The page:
Difference in scope
- Bookkeepers are expected to maintain a healthy day-to-day financial record for the business.
- Accountants are expected to analyze the business’s financial record and identify issues and opportunities for the business to improve performance.
Difference in skill level required
- Bookkeepers are not required to have a bachelor's degree. They must be detail-oriented, organized, and meticulous.
- Accountants are required to have a bachelor's degree. They should have strong logic and problem-solving skills. They are required to know about tax law, and ideally, they should be able to utilize bookkeeping software.
- While an accountant can be a bookkeeper, a bookkeeper cannot be an accountant unless they have proper certification.
Difference in role and responsibilities
- Bookkeeping is a day-to-day administrative role. It is the first step in the holistic accounting process, preparing your business accounts for more complex tasks.
- Accounting can be a periodic (weekly, monthly, or quarterly) task. It is a systematic subjective look at your data that can evaluate the overall strength of your business.
Similarities between Accounting and Bookkeeping
There are a few similarities between accountants and bookkeepers, such as:
- Both look at financial data
- Both need at least basic financial and accounting knowledge
- Some bookkeepers can handle certain accounting tasks for small businesses
When to Hire a Financial Professional
Many business owners decide to hire bookkeeping or accounting help when their business finances have become more complicated to manage alone.
Even though it will cost you to hire someone else to manage your books or file your taxes, you may also discover more savings by using a professional. A trained accountant can help you take advantage of deductions you didn’t know about. A professional bookkeeper can help you find more time to take care of other business tasks.
Can I Do My Own Bookkeeping?
If you’re willing to take on the responsibility, you can do your own bookkeeping! Having a background in accounting is helpful but not necessary.
You’ll need to make bookkeeping a regular part of your schedule. You can do your bookkeeping in Excel, use business bookkeeping software, and/or employ a bookkeeping service.
The data you collect can help you decide whether to adjust your business’s budget, reevaluate how you allocate cash flow, and more.
Can I Do My Own Accounting?
While sole proprietors and small business owners can do their own accounting tasks, hiring a professional accountant, like a CPA, is generally better for small businesses with a more complex organizational structure. CPAs are trained on the latest tax laws and regulations, which can be too complex for a business owner to implement on their own.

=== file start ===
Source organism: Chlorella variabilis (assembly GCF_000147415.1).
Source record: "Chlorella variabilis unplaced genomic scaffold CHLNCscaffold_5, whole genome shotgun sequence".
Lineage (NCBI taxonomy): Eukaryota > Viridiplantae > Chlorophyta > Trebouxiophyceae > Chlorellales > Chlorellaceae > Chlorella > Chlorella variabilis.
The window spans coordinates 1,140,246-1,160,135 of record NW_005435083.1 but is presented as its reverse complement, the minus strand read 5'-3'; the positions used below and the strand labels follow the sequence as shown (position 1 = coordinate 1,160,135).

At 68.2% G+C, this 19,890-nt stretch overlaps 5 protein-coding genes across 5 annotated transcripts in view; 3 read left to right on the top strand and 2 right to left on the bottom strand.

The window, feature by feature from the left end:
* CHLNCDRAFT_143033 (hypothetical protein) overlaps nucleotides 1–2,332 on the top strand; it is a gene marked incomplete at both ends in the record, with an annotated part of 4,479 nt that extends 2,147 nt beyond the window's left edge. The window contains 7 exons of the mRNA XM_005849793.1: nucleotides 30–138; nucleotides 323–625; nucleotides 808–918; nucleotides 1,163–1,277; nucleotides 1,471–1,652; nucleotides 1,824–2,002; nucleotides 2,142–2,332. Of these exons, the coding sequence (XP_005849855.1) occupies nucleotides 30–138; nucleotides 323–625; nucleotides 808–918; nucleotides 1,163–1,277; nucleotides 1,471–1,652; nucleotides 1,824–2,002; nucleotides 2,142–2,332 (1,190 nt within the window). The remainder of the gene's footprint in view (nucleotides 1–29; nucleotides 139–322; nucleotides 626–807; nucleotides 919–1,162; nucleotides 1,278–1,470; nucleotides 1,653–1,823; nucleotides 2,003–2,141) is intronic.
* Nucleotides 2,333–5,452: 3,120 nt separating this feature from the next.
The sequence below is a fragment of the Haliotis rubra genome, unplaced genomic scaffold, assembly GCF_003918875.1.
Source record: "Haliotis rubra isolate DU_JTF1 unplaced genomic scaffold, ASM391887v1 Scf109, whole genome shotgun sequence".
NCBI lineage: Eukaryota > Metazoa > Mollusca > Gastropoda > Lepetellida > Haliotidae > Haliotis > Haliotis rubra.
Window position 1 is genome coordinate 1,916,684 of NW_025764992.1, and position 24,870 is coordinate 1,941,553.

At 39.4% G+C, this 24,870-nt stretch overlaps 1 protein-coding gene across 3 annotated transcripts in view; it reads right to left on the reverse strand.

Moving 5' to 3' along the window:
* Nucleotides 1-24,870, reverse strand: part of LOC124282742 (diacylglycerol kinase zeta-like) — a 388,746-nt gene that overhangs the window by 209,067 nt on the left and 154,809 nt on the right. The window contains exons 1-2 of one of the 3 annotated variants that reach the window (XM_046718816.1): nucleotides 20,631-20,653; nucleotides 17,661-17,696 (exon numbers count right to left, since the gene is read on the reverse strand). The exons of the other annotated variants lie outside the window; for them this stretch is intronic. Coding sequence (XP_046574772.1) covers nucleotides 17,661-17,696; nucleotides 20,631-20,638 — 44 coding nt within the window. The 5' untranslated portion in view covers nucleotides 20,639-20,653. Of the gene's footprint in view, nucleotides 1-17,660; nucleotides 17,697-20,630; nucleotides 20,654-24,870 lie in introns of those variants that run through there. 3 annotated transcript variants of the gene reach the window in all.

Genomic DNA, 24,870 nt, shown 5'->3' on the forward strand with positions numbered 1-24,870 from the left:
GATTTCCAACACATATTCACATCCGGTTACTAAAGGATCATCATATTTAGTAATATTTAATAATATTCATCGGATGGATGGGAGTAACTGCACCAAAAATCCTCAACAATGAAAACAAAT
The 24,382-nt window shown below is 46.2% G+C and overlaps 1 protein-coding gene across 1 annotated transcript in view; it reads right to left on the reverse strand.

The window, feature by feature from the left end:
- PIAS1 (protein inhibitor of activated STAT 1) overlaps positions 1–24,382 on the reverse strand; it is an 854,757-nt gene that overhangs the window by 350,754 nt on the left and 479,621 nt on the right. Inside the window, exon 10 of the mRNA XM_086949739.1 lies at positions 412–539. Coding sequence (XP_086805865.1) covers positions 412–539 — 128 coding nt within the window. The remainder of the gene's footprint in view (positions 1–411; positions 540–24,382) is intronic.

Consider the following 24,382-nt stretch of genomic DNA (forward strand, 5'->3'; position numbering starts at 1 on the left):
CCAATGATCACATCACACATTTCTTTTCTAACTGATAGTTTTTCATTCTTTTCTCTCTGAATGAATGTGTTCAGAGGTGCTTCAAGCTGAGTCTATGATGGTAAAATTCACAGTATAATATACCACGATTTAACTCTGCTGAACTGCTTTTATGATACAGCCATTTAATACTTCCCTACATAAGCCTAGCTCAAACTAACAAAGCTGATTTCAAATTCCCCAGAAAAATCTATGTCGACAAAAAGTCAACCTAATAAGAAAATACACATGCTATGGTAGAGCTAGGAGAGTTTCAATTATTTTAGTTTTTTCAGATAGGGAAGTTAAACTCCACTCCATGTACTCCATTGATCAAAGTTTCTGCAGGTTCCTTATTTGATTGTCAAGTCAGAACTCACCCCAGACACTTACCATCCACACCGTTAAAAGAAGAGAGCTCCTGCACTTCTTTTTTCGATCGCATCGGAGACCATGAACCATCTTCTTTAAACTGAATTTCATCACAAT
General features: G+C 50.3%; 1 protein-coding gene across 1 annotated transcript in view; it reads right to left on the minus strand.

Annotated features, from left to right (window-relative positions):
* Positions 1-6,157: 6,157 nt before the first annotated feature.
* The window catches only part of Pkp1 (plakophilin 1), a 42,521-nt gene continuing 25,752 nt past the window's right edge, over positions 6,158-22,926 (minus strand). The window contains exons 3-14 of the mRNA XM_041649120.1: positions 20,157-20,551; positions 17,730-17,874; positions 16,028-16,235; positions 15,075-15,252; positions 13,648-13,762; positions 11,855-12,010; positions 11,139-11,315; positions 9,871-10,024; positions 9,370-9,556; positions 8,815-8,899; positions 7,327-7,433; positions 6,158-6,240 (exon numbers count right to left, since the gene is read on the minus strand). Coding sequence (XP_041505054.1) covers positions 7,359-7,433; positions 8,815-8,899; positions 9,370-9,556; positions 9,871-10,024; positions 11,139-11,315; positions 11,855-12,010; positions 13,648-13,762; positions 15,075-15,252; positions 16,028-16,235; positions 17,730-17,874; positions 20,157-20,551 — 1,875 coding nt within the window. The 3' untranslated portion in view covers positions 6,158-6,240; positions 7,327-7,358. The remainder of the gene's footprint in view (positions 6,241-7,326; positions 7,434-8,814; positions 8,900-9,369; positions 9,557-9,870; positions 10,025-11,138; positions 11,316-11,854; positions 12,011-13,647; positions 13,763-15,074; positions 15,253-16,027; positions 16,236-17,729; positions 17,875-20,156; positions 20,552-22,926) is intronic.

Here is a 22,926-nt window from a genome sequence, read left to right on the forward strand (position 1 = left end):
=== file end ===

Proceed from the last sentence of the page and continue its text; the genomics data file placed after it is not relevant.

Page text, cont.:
Certified Public Accountants can look at how your business is structured and advise you on how to best set it up. For instance, if you’re currently a sole proprietor who may be better off restructuring as an S-Corp, your CPA can explain why it may be worth the extra paperwork and potential expenses.
Outsourcing accounting can also free up your time to focus on other aspects of running your business! Plus, you’ll receive valuable insights and financial advice from experienced professionals on achieving business growth and stability in the long run.
Understanding the distinction between accounting and bookkeeping is essential to managing your business finances.
While bookkeeping focuses on the basic details of your financial data, ensuring that your transactions are recorded accurately and your financial statements are up to date, accounting focuses on the big picture. You may need an accountant to help with tax preparation, budgeting, and forecasting.
Hiring a bookkeeper, accountant, or both may be worth it to ensure your business’s financial success, depending on your business size, growth, and your comfort working with numbers.
Novo Platform Inc. strives to provide accurate information but cannot guarantee that this content is correct, complete, or up-to-date. This page is for informational purposes only and is not financial or legal advice nor an endorsement of any third-party products or services. All products and services are presented without warranty. Novo Platform Inc. does not provide any financial or legal advice, and you should consult your own financial, legal, or tax advisors.